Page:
I spoke with Chris [Mintz-Plasse] earlier and he said you would challenge him to sit-up contests.
And he said he won every single time…
Uh… [her eyes go wide and she looks at one of the guys behind me]
So that was a lie then.
Ohh, Chris D Mince Pie.
Okay, well I’ll note that was a lie on his part then.
Phh, don’t use the word lie! But that might be a little over-exaggerated. Maybe he won by like a crunch and then I won by like 20 sometimes, and then he’d be like [she mimes exertion pushing herself up from the table] Okay, okay…
Ok, we’ll leave Chris alone then. The initial response to news of a Let The Right One In remake wasn’t very positive, but as the cast came together and you were announced more people seemed to think that it could actually turn out okay. Do you feel any pressure from fans of the original film?
I don’t know, I really try to put my heart and soul into every single thing I do. And if I don’t connect with the character on paper I know that it won’t come across in the movie that I connect with her. And you know, from the moment I read the script I connected with her immediately and that’s really why I wanted to do it because I knew her. I knew her well, and that’s, I think it really came across. I hope. It will.
Well we’re looking forward to seeing it later this year. If Kick-Ass does well I know there’s already talk of a sequel. What do you see or want to see going forward for Hit-Girl?
Her riding a purple Ducati.
Will that be part of your contract demands?
I really want it. I so want her to be riding a purple Ducati.
Well good luck with that. So you’ve been extremely active on Twitter, at least I assume it’s you…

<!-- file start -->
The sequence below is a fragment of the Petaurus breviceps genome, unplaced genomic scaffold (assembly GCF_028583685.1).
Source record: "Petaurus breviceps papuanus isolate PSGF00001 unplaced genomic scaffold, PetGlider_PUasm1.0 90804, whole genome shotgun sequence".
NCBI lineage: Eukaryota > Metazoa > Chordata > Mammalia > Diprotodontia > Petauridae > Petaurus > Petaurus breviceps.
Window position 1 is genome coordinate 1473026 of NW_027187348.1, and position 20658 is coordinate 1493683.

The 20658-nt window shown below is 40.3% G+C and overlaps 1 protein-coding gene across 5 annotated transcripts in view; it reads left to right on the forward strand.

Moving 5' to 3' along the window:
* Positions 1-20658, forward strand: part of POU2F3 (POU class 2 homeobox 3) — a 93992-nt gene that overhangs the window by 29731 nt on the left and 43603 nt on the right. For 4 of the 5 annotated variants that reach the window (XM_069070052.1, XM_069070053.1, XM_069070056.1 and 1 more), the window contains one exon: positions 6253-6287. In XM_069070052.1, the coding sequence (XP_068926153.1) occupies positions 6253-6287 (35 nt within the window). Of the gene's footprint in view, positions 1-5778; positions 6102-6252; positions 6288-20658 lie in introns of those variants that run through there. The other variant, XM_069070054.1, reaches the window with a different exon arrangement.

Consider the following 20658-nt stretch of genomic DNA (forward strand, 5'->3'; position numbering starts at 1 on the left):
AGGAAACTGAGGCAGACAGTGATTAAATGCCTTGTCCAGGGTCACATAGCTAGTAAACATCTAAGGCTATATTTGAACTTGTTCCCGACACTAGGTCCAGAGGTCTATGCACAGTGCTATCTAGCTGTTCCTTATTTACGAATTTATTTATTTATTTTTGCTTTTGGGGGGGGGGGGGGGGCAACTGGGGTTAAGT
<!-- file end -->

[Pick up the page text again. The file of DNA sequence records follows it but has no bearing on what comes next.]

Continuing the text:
It is. @ChloeGMoretz is actually me. Put that out there so people actually know.
Well people are just being careful, they’ve been burned before by a fake Nick Nolte. And your account hasn’t been verified yet…
I’m trying to get it verified but they [the Twitter overlords] just ignore me! They’re like ‘oh yeah pffff.’ I took a picture with it written on my hand. ChloeGMoretz!
And they still weren’t buying it?
They didn’t buy it! They’re like ‘that could be CG.’
You could always ask Abe Vigoda for help.
You do a good job of actually responding to your followers on there-
Are you enjoying that aspect of it, where you can interact with your fans in that way?
It’s cool. I really love talking to my fans and getting to know them, because your fans are your number one people, and you know that’s a big thing in an actor’s life. So you know it’s cool to be able to respond to them because most people don’t ever really talk to their fans. They just tweet about something that’s happening in everyday life, but I like to reply because it brings them into my life a little bit.
One thing I do notice though is that almost all of your tweets are filled with words spelled incorrectly…
Well um, at the end of the day I am thirteen. It’s the way I talk to all my friends in text. It’s just a lot easier. Like ‘thanks’ is just ‘thx. Thxxxxx! [she pounds the table for emphasis with each ‘x’] Or LOLZ! It makes it fun!
Ok, I was just curious…
It’s not fun when you’re like all capital letters and commas and punctuation…
Yeah, grammar’s a drag.
The only punctuation I really do is question marks and exclamation in text lingo.
A lot of exclamation.